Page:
Unnecessary

    Wasted time

    Our family spent

    180

    20

    20

    140

    Physician’s time

    30

    10

    15

    5

    Nurse’s time

    90

    40

    30

    20

    Non-medical personnel

    70

    20

    10

    40

    While I can’t remember all of the day’s details accurately, it remains clear that this ER could increase its throughput of patients, reduce operating costs, and improve its patient experience without increasing staff numbers by introducing better procedures, systems, communications, and collaboration training.

    CHALLENGES TO ADDRESS

    1. Quickly determining the level of emergency at reception and prioritizing patients accordingly. Providing the option to self-check in prior to arrival.

    2. Keeping patients apprised of upcoming procedures and estimated delivery timelines.

    3. Providing a way for patients to ask questions without having to interrupt personnel.

    4. Giving all staff members access to relevant patient information so that they can answer questions and deliver better customer service/patient care.

    5. Optimizing patient and personnel flow for maximum efficiency.

    6. Reducing perceived wait times and/or increasing the value of wait times when the wait time is necessary.

    7. Mechanisms for collecting patient and personnel feedback in order to drive continuous improvement.

    CREATING A BETTER ER EXPERIENCE

    In a perfect world, patients could check in via their phone app before arriving at the hospital, indicating their symptoms to give personnel an idea of their emergency level.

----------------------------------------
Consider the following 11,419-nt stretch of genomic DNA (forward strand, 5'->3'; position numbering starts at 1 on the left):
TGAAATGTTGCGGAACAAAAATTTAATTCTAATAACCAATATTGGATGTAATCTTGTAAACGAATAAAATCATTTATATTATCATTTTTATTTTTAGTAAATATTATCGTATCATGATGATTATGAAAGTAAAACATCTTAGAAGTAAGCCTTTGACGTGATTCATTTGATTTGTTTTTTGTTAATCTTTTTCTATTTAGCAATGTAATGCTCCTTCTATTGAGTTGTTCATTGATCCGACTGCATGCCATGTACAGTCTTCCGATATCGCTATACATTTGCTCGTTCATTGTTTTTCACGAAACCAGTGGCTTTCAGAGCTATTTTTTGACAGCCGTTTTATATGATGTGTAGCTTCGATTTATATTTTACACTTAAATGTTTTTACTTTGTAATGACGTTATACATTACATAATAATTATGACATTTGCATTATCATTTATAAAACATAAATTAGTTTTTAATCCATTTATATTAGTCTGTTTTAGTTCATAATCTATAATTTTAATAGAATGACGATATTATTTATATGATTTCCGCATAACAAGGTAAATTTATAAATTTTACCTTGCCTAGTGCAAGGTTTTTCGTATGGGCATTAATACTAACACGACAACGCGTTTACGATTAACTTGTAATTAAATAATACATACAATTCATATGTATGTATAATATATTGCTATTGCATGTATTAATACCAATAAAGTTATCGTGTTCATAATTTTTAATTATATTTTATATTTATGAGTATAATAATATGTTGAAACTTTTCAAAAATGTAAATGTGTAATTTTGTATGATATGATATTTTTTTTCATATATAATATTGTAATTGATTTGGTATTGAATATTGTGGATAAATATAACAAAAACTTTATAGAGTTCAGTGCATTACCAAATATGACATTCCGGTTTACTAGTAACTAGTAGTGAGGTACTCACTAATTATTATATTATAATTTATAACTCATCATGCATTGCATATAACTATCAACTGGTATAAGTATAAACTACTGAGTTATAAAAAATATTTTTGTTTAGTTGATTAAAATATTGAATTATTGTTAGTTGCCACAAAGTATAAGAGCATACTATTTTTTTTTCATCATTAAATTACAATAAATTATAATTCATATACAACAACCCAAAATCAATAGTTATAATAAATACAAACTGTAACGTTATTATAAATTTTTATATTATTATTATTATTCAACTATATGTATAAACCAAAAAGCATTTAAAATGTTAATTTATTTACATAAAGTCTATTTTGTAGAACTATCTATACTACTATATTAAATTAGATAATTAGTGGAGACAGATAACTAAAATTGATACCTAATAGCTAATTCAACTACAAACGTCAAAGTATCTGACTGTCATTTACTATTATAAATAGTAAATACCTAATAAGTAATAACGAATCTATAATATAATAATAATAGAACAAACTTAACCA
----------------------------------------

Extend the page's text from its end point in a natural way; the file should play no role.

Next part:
If a patient is unable to pre-check-in, they could do so on-location in one of two ways:

    1. At an automated kiosk
    2. With the help of a receptionist who uses the same prompts and has a second screen visible to the patient to ensure that the information is entered correctly. The space around the check-in kiosks and reception desk would be designed with privacy in mind, e.g. by coming with privacy shields.

    The most urgent emergencies would automatically call up a a pre-triage nurse.

    After check-in, staff can implement the appropriate administrative and medical protocol for each patient based on their symptoms, indicating priority levels using personalized tags issued at check-in.

    In this scenario, the symptoms announced by a patient would alert medical personnel to the severity of the emergency. The staff could then let patients in urgent need of help skip the check-in process altogether. These patients’ tags would be printed with minimal information, or with just a number, then get updated as forms get filled out while doctors and nurses perform treatments.

    In other scenarios, where time is not of the essence, medical and financial/insurance information would be collected prior to the tag getting issued.

    Depending on their symptoms, a patient could be asked to record their own weight, temperature and blood pressure using self-service stations, or to proceed directly to a triage nurse. If a patient has not entered the triage process, they could use an app on their phone or a hospital tablet to fill out as much information as needed based on the triage algorithm. This way, both waiting times and time spent with nurses would be minimized.